I’ve seen quite a bit of conversation lately about human resources and influence. I received this note from an HR Bartender reader and thought it might be good to answer it here on the blog.
Hi Sharlyn. I hope my message finds you well. You must know that you are my true HR Hero. I would like to seek your advice on starting a HR blog. I have nine years of HR experience mostly in a generalist role. I have both good success (and downfall) stories as a HR practitioner but I don’t want to bore readers with HR life stories (you know what I mean). Could you give me some tips on what I can write about? Thanks a million!
First of all, I want to thank the person who sent this note. It’s very nice and totally made my day! I see this note having three parts: 1) starting an HR blog, 2) telling HR stories, and 3) influence. Let’s start with the first one, blogging. I’ve written posts about being a blogger before. Here’s a few of them:
In addition to these, there are a variety of articles out on the interwebs about how to start blogging. Both from a logistical view as well as writing. Mr. Bartender and I still go to events like WordCamp to stay current with what’s happening from a technical perspective. And I read several writing blogs, so I can continue to become a better writer. I think the better I get at writing, the better I become at expressing myself. Which leads me to topic number two, telling HR stories.
We all have HR stories. Just get a group of HR pros together and the stories begin to flow. While HR professionals can learn in many ways, there are times when hearing other people’s crazy HR stories that adds to the learning. In my experience, I know there have been times when I thought “no one else deals with this crazy” or it would be embarrassing to ask a question “because the work craziness is a reflection on my HR knowledge and skills.” Well, get that thought out of your head right now. You do not control workplace crazy. Even though you have to deal with it.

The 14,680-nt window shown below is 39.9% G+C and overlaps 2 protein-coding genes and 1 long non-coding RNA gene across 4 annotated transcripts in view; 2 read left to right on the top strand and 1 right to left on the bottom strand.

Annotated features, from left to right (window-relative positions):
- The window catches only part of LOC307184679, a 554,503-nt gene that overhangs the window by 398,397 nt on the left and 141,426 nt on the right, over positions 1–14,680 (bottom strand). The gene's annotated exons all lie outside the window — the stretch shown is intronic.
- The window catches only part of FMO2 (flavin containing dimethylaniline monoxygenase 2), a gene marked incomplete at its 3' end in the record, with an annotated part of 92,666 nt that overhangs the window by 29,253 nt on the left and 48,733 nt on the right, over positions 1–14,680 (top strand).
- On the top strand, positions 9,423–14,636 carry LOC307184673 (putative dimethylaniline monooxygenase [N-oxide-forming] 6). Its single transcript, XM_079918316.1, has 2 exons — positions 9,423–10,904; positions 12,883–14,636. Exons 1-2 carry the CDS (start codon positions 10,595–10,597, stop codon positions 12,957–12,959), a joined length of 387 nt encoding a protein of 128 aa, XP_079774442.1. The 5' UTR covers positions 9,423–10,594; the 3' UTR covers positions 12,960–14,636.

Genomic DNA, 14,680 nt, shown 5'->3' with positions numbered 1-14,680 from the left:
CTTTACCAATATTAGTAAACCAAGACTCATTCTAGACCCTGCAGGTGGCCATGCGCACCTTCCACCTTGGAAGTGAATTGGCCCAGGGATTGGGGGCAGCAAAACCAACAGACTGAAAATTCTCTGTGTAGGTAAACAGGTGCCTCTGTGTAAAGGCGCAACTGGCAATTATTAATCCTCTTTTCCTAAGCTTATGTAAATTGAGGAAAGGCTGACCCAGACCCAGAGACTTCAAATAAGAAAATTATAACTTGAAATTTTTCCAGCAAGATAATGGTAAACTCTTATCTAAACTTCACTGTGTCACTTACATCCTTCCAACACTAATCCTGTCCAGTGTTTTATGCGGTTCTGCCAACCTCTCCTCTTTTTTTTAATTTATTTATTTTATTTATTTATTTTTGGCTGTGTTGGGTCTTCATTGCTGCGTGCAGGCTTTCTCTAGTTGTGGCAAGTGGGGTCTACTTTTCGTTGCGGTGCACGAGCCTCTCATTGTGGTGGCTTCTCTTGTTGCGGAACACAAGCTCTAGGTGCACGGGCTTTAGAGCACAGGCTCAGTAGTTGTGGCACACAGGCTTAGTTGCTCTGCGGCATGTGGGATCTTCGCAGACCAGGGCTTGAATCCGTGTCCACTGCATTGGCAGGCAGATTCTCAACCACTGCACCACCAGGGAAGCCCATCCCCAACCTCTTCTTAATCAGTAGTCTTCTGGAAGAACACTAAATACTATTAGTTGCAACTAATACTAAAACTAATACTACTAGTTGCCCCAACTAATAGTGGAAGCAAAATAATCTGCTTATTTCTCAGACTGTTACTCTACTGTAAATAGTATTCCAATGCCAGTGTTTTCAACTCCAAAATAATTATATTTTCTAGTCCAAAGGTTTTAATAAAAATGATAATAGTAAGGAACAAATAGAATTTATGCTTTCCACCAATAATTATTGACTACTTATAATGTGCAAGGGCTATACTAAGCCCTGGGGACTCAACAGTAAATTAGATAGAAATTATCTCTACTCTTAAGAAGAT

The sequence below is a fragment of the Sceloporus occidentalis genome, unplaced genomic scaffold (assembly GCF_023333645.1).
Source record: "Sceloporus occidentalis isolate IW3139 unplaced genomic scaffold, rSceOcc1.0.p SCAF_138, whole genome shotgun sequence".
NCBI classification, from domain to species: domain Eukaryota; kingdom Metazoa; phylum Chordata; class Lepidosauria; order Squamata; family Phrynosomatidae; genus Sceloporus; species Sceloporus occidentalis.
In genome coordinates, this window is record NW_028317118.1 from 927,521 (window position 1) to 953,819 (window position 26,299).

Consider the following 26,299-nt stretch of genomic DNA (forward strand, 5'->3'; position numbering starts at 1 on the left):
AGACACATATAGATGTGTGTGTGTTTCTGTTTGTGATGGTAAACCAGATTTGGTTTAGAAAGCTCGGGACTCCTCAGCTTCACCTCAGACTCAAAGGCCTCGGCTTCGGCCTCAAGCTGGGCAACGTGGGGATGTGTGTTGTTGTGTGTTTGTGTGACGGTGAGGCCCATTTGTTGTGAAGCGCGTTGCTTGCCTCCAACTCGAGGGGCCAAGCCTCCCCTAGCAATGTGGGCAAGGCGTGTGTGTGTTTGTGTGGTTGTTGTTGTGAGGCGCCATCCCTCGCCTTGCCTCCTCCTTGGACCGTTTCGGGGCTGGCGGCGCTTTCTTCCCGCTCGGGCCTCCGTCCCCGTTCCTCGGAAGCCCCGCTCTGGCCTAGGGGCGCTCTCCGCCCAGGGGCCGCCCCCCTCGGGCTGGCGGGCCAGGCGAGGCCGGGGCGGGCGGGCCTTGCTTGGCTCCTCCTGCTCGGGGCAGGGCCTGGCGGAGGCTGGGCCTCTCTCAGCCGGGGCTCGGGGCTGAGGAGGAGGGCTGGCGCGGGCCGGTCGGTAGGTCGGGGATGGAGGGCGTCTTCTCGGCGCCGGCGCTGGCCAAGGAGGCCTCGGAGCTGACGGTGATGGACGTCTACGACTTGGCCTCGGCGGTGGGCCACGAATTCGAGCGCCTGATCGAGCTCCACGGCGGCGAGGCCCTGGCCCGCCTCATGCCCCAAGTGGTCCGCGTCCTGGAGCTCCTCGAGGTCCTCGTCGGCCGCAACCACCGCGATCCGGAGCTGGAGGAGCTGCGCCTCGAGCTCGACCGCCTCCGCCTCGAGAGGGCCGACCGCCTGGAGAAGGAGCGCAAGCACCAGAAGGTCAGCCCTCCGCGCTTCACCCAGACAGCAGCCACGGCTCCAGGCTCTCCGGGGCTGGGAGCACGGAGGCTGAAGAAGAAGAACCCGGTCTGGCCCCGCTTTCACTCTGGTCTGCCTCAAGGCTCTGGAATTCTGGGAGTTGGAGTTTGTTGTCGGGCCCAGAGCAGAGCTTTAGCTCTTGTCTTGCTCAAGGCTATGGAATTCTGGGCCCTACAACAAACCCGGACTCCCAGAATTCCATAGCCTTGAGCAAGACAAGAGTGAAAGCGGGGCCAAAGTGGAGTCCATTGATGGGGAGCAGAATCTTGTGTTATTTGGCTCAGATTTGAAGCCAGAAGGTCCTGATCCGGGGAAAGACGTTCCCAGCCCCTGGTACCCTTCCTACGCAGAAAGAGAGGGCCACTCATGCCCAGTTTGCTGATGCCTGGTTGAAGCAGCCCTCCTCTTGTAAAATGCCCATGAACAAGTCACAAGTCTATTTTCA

HR professionals need to hear other HR pro’s stories. Look, we’re not asking anyone to name names and reveal confidential and proprietary information. But sharing war stories can be valuable. Both the good and the bad. The boring and the exciting. The funny and the sad. It helps readers realize they’re not alone. Which leads to the last point – influence.
People shouldn’t be hesitant to share their stories because they feel they might be boring. Boring is okay. Boring helps people. Tell your story. Tell all of your stories. Because trust me when I say this, your story will be relevant, valuable, and helpful to someone.
I enjoy a funny story as much as the next person. But deep down we all know that funny stories aren’t always relevant, valuable, and helpful. They are entertaining. But when I’m looking for answers, I’m not looking for funny stories. I am looking for proven results.
So, go out there and start a blog. Share your stories. Influence others. The profession really needs it.
Image captured by Sharlyn Lauby after speaking at the Learning and Development League 2016 Annual Conference in Delhi, India14